GigaOM has a great story about "The Growing Ex-Amazon Club and Why It’s a Good Thing”. This is essentially an extension of the Fairchildren model for seeding companies and talent. Jevon has placed MaRS in the deadpool. Austin, Joey and I have wondered about the role of early employees from successful companies at leaving to start, build and grow new startups.
It leaves me to question where are the RIM alumni? Where are the startups being started by ex-RIM employees?
I hadn’t realized how strong the motto at Reactivity was in our recruiting. We were looking for founders. John wrote about Reactivity’s beginnings back in 2004. I was lucky enough to join Reactivity as an early employee. I think I was employee number 12 and the third employee of Reactivity Austin (after Bryan Rollins and Andrew Willis). Reactivity was trying to build
A metastartup (this is a temporary name only–trying to think of a better one) is a company who’s mission is to foster a community of talented engineers and business people, with the goal of spinning off startup companies from that community, as well as to build a loosely coupled network of those companies.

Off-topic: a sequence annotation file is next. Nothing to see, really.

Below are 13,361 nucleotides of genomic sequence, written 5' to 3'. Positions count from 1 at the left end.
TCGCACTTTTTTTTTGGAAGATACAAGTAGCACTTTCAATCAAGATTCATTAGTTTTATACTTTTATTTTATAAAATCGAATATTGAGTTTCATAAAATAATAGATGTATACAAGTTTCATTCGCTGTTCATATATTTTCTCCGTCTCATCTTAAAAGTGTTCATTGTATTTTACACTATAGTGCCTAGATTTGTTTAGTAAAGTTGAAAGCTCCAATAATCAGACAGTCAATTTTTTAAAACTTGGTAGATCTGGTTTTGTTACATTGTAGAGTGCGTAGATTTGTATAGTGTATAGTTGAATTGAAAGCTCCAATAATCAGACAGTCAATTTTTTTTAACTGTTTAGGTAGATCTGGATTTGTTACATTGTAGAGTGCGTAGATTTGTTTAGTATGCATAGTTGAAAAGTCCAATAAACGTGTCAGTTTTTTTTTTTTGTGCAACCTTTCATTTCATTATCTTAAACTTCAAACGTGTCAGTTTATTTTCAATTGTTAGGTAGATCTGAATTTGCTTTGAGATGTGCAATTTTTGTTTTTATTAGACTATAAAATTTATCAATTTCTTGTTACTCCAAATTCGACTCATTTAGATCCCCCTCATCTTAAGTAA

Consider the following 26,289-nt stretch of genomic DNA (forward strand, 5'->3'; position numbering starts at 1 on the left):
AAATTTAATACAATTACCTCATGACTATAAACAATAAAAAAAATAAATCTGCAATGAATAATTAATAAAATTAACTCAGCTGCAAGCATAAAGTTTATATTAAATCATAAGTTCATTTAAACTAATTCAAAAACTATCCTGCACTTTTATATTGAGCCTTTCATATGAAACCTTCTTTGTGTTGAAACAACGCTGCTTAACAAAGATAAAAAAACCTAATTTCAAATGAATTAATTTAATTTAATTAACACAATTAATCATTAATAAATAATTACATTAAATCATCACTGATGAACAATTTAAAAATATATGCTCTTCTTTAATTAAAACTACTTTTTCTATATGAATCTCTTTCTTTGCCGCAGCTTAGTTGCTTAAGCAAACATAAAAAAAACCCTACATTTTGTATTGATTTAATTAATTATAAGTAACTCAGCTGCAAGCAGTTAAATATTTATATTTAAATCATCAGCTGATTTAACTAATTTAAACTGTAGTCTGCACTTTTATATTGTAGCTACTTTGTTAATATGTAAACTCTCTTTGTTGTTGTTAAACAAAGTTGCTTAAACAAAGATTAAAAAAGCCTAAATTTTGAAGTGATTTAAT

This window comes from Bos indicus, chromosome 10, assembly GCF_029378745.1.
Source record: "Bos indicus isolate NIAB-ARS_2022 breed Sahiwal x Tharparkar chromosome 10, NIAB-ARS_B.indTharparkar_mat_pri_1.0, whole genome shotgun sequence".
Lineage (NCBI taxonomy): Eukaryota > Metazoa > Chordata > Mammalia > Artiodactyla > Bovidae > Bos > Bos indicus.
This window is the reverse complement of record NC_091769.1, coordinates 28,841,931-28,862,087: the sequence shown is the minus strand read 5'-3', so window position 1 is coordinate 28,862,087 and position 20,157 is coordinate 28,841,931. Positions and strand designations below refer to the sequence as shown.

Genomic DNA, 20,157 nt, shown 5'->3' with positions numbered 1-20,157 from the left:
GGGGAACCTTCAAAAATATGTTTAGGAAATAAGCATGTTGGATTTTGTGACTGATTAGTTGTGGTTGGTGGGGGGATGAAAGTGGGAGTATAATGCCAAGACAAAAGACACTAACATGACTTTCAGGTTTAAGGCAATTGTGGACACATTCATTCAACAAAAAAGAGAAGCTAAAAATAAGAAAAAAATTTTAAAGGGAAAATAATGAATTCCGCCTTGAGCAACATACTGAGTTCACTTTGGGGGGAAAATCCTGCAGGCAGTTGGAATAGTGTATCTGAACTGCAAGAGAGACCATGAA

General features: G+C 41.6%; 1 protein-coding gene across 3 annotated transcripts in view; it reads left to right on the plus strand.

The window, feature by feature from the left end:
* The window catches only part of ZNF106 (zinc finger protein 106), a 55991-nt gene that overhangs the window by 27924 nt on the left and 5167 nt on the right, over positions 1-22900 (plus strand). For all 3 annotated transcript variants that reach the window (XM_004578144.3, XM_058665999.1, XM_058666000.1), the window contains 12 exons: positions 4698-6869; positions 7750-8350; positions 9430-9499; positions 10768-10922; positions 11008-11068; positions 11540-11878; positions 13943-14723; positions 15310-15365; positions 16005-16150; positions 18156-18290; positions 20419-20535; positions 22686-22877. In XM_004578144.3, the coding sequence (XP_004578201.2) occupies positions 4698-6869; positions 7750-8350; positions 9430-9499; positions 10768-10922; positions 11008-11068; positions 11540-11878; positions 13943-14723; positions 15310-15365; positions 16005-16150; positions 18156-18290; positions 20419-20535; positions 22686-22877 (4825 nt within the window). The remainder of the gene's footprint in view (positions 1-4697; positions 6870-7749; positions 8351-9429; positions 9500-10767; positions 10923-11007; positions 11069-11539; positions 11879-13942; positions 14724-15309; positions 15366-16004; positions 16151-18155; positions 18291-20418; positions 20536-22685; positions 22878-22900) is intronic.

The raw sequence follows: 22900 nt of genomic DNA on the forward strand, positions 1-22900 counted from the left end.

It was a kieritsu, but not of businesses but of the individuals that build businesses. In recruiting new talent, whether on the design, business, marketing or engineering sides of the house, was to find founders. People that you wanted to leave Reactivity to start a new company. It meant that the goal was to develop every hire into a potential founder. You can see the alumni network of Reactivity designers, engineers and entrepreneurs around the valley. John Lilly is the CEO of the Mozilla Corporation. Mike Schroepfer is the director of engineering at Facebook. Graham Miller is the CEO of Marketcetera. Lynn Pausic runs Expero Inc. Ellen Beldner is the UX Designer for YouTube. Lynn Gabbay is the founder at Novod. Andrew Nash is a Senior Director at PayPal. Bryan Rollins was VP of Product Management at MessageOne before the Dell acquisition. The Reactivity alumni can be seen around Silicon Valley, Boston and New York.
A Magical Legacy – How these guys engineered our world
Fourteen years ago, a company called General Magic promised a handheld device that would make calls, send email, play music, and do almost everything else that makes today’s iPhone so drool-worthy. “Bill and Andy’s Excellent Adventure II” (April 1994) was about the two Macintosh vets – Atkinson and Herzfeld – leading the project. Unfortunately, they were far too early. General Magic sank in 2002. But its legacy lives on, in part because the effort was a formative experience for a team of brillant young engineers. Pierre Omidyar went on to start eBay. Tony Fadell heads Apple’s iPod hardware group. Kevin Lynch cooked up Flash. And Andy Rubin created the Sidekick and Google’s Android mobile platform. Not too shabby. As for Bill and Andy, they are still adventuring excellently: Atkinson works with the artificial intelligence startup Numenta, and Hertzfeld codes for Google. – Steven Levy, Wired 16.12 December 2008
Where are all the startups founded by RIM alumni?